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The Smart Money Wants No Part of this Market
By John Crudele   N.Y. Post
How bad can it get?

One week ago today I warned investors to get out of the stock market.

Then, the inflation numbers did get worse and stocks got clobbered.

And it could have been worse. The Dow had been down around 230 points on Friday before a late day, end-of-the-month rally led by professional investors trimmed the decline. These pros - banks, brokerages and hedge funds - closed out their books last Friday for the month of February and had a strong interest in seeing the market end strong.

These pros won't be so interested in keeping stocks high this week, although there were rumors around on Friday of another interest-rate cut by the Federal Reserve that might help.

Now for this week's question: How much longer can this pain continue?

First off, the stock market isn't likely to keep going straight down. Markets never do. But the key indication of how bad things are going to get will be how investors handle the inevitable rallies.

Over the last few years, Wall Street's charming and well-paid mouthpieces (with an assist from the media) have convinced ordinary investors to buy after these downturns - bargain-hunting is the cute name for it. In the used-car business, they call this an inventory clearance sale or something like that.

And small investors have been very obliging, which put a floor under most market slides. Strangely, small investors might still be playing the role of savior.

Two tracking services said there was a record $140 billion inflow of money into mutual funds in January.

But there is a message behind the inflow of money into mutual funds, and it's worrisome.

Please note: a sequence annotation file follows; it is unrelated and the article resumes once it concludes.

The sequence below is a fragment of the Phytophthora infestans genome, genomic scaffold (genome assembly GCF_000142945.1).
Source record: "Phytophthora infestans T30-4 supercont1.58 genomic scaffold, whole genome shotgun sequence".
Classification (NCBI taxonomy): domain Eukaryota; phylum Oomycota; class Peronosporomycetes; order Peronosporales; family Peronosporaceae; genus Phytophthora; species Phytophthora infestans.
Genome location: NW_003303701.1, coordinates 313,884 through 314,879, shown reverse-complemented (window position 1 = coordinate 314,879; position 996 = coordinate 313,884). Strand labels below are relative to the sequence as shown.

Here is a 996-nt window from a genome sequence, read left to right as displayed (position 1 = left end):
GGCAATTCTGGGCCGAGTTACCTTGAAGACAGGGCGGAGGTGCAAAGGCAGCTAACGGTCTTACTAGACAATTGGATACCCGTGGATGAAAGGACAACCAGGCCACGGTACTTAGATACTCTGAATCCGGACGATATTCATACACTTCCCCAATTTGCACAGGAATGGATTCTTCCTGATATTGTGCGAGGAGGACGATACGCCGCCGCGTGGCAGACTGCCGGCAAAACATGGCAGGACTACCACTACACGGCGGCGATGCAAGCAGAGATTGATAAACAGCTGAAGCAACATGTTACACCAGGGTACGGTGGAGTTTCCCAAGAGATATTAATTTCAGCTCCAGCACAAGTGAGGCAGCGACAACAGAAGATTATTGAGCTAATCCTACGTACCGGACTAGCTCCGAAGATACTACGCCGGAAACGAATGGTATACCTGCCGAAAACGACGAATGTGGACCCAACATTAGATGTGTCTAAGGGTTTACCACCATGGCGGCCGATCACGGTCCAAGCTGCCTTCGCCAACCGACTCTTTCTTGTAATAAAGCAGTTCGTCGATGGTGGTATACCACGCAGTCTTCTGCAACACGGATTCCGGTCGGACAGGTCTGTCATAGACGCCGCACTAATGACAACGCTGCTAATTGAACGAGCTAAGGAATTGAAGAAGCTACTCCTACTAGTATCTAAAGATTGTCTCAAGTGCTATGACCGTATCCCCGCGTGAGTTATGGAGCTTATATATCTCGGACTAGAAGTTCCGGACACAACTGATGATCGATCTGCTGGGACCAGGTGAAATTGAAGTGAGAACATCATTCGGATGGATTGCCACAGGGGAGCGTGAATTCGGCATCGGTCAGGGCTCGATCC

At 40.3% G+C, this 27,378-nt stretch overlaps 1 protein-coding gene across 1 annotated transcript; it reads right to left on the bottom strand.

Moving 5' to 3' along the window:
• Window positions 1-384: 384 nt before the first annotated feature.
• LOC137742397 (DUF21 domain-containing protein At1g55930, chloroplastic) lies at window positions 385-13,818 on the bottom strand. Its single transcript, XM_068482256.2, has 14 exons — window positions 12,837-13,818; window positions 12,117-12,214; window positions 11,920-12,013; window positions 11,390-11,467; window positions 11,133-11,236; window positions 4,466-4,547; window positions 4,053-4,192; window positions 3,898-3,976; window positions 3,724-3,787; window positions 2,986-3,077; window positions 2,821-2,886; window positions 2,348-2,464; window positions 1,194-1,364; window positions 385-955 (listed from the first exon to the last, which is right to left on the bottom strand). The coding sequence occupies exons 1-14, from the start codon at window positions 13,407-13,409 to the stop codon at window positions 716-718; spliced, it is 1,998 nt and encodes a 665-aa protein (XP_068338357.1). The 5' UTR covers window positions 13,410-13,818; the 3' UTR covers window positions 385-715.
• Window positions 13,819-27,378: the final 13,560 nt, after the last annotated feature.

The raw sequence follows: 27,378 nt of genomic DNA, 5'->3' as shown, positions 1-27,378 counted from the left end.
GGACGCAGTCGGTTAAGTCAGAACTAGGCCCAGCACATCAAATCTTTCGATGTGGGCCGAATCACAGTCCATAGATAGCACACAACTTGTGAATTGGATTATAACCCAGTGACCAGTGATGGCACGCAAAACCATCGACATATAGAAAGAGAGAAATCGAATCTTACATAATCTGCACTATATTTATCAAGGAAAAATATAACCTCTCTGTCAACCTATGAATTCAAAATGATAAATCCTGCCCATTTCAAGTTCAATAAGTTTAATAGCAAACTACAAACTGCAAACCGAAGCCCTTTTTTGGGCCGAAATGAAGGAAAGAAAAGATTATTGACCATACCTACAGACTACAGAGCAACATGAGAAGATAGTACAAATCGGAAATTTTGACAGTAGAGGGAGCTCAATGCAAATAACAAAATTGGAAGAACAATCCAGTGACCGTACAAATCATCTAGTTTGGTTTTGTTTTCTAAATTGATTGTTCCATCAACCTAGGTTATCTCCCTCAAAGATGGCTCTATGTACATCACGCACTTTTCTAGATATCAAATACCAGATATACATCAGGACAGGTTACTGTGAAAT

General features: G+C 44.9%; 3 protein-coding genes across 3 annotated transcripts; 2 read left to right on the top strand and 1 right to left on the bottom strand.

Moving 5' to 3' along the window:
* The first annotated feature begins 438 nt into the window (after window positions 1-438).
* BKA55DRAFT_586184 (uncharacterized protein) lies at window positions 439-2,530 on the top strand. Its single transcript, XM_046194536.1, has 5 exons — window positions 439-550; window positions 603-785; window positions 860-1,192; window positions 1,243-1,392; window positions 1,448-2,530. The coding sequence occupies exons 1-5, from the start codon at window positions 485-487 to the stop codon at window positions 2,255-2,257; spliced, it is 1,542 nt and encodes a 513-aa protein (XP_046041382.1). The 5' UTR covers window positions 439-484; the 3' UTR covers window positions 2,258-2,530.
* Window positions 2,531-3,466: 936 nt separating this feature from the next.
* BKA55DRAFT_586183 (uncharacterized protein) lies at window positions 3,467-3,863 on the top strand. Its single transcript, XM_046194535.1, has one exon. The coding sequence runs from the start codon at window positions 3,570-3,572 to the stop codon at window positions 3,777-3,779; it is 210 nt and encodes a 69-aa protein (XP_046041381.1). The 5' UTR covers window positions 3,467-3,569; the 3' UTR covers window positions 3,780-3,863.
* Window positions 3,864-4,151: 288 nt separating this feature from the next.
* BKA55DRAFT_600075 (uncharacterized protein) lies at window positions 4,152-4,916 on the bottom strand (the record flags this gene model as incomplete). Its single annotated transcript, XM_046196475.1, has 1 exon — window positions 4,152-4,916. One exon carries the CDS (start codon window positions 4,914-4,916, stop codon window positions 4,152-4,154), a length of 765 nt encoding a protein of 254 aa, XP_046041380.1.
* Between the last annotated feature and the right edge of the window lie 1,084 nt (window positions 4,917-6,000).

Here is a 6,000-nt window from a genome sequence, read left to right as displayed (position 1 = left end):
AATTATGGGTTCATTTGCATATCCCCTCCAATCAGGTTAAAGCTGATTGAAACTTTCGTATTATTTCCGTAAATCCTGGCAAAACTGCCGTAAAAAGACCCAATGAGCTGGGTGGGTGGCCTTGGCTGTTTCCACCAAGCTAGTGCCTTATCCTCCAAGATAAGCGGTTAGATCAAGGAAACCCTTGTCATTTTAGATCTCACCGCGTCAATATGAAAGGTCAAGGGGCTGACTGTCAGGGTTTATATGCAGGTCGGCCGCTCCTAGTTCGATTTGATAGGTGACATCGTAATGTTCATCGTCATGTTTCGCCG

If small investors were putting a record amount of new money into mutual funds, who was cashing out?My guess: Corporations and wealthy folks who invest privately are the ones cashing out. In other words, the smart money wants no part of this market.

So how bad can it get?

The easy way would be to look at some numbers. The 30 stocks that make up the Dow now have a combined price-to-earnings ratio in the low 20s depending on how the figure is calculated. The average P/E over the life of that index is 14. That means blue-chip stocks could still fall by one-third and only be back to their historical average level.

Other indices are even more overpriced.

The big worry right now should be that these indices will fall below their historic averages. And that could happen easily if small investors - the folks who put that $140 billion into mutual funds in January - suddenly panic while the big shots are also fleeing.

There is another problem - the PE ratio. You calculate that number by taking the price per share of all stocks and divide it by the earnings per share of those stocks. You're probably ahead of me, but that E - the corporate earnings - have been declining rapidly.

So there is no telling when the market will hit the historic average if the denominator of our equation is steadily falling.

I'm not looking to incite panic and I hope that my warnings prove excessive.

But the pros and monied folks already know this stuff, so I figure that these dirty little secrets ought to be shared with people who actually work for a living and are only dabbling in the market.

There is, of course, the hope that the Federal Reserve will rescue the stock market. And on Friday the U.S. Treasury made a very significant hire when it brought Peter Fisher onto its payroll.

Fisher is an executive at the New York Federal Reserve, where he has been described as the financial market's "troubleshooter." He's know as the fixer - the guy who controls a covert organization that's been dubbed the "plunge protection team."

But Fisher aside, the Fed and the Bush administration have a big problem.

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